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Walking the Subjective-Objective Tightrope

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Last week, I started my WSET3 (Wine & Spirits Education Trust) classes.  I passed my CSW (Certified Specialist of Wine) exam.  Why add another wine credential?  I’m a collector at heart.  Kidding.  In a nutshell, because the CSW doesn’t have a tasting component, whereas the WSET3 does.  And I’ve been wanting to learn more about the systematic evaluation of wines.  So, I’ll be hitting the wine books for the next twelve weeks.

On the first night of class, we tasted and evaluated six wines using the WSET3 Systematic Approach to Tasting Wine (SAT).  And I asked about whether the exam would account for the inherent subjectives involved in tasting wine.  Our instructor explained that over the course of the next twelve weeks, we would be tasting a lot of wine together, and by the end of that time, we would have calibrated our palates both to a systemized standard, and relative to one another.

I’m kind of struggling with this.

For years, I’ve subscribed to the mantra, wine is good if you like it.  Taste and perception are  subjective.  Just because I like a wine, doesn’t mean you will, too.  And vice versa.  Your jammy fruit-bomb might be my migraine in a bottle.  Take White Zinfandel.  I can’t stand the stuff — it tastes like rancid Capri-Sun.  To me.  And then there’s Norton.  And while I try to be polite when a Norton crosses my path, at the end of my day, Norton is gross.  It tastes like grape jelly in an ashtray.  To me.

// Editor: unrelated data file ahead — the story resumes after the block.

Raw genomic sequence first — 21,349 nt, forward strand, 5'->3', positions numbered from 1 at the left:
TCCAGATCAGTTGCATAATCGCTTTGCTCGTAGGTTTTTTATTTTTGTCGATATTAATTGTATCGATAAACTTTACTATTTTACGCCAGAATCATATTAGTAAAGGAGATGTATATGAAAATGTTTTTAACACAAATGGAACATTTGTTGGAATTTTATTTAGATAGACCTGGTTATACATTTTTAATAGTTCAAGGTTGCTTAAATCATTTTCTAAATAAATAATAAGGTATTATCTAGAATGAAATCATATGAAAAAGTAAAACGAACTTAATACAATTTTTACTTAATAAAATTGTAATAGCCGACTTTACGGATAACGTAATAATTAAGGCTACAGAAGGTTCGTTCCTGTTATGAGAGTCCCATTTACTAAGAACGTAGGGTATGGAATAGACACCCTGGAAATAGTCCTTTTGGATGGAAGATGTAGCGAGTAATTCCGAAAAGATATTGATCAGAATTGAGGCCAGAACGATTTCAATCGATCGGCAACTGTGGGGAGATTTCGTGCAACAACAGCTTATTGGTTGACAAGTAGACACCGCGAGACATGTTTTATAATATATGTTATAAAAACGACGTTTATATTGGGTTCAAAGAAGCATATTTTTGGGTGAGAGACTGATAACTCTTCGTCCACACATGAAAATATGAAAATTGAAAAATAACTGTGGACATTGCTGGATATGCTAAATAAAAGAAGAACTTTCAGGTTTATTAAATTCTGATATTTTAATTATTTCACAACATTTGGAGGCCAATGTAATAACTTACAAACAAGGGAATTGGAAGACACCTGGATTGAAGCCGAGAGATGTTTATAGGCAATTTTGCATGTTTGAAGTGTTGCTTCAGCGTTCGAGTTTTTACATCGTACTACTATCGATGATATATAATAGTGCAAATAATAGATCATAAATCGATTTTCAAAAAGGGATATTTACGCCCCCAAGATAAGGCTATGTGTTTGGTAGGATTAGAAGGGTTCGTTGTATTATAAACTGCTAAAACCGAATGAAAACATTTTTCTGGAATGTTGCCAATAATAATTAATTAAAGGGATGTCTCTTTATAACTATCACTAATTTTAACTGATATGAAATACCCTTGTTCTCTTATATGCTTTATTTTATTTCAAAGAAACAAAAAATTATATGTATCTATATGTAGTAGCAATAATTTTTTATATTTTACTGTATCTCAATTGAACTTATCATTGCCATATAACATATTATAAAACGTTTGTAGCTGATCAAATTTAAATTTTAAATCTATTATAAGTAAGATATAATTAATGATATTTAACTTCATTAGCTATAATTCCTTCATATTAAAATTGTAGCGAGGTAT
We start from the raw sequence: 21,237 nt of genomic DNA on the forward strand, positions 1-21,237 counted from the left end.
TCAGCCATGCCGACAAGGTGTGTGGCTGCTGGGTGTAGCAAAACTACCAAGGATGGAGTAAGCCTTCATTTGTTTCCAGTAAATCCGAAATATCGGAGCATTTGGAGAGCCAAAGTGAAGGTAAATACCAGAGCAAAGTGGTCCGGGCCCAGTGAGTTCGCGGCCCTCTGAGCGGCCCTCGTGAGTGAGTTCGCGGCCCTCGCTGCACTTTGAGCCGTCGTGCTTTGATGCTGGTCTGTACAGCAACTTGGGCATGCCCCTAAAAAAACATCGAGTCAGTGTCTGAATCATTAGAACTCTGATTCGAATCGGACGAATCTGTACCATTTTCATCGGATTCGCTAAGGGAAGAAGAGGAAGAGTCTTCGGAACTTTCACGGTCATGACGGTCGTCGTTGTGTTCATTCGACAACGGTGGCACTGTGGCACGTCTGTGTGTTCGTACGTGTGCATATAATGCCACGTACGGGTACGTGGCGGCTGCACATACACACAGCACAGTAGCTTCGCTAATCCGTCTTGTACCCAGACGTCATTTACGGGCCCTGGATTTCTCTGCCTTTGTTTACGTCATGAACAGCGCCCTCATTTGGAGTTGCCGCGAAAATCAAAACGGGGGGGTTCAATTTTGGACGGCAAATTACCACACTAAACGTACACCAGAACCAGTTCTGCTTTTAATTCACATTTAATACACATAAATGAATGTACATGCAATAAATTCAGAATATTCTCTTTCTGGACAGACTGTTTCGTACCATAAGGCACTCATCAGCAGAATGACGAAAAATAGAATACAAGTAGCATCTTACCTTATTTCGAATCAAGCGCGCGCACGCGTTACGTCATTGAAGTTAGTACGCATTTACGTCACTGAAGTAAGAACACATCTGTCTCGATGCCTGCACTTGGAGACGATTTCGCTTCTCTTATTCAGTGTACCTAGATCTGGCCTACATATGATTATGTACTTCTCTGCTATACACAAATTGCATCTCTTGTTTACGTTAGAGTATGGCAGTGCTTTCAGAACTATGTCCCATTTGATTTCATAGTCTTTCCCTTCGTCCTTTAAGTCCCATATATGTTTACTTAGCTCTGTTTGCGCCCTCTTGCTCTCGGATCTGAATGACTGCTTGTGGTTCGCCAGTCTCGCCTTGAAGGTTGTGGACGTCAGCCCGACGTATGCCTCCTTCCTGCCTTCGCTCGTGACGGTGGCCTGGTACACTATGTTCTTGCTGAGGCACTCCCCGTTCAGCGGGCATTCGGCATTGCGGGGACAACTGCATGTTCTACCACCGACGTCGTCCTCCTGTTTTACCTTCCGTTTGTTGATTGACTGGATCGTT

But those are subjectives.  Plenty of folks mainline White Zin, and inexplicably crave Norton.  I think those folks are slightly insane, but again, subjectives.

Can a wine be objectively evaluated based on systematic, standardized components?  Or is subjective perception still nine-tenths of the law?

Do we perceive a wine and then make a judgement on its quality . . . or do we judge the quality of a wine and then perceive it?

This is waaaay too much philosophy for me.

Take acidity, for example.  The level of acidity (and pH) in a wine is ultimately objective and measurable.  You can check your perceptions for accuracy, provided you’ve got the technical sheet for a particular wine.  But I won’t have access to tech sheets for my WSET3 exam.  I have to train my perception to a systemized standard.

There are five categories listed on the WSET3 SAT to evaluate acidity:

low – medium(-) – medium – medium(+) – high

What if I’m more or less sensitive to acidity levels in a wine than another taster?  What’s the difference between medium(-), medium, and medium(+)?  My life would be a lot easier if I could just go with medium(ish).  But you have to pick one.  Just one.

Can a wine still be good, very good, or even outstanding if you don’t like it on a subjective or emotional level?

I’ve thought a lot about this (probably too much).  And the closest analogy I can come up with to try and wrap my brain around it is . . . dog shows.  A judge may evaluate a Komodor (the dog that looks like a giant car wash brush) as outstanding, based on certain systematic criteria (weight, muzzle, teeth, tail, and even the thickness of his whiskers), even though he/she may not like the dog on a subjective or emotional level.

So where does that leave me?

Last night, I tasted a Hunter Valley Semillon from Australia (in the name of practice).  And while I didn’t care for the wine on a subjective or emotional level, I still evaluated it as a good wine.  So maybe there’s hope for me yet.

And then . . . I had to ruin it by looking up the peer and pro ratings for this particular wine on CellarTracker.  Most folks rated it an outstanding wine.  And I struggled to arrive at good with it.

Le sigh.

Can I calibrate my palate to a systemized standard over the next 12 weeks?  We shall see.


Armchair Sommelier Wine Tasting Guide

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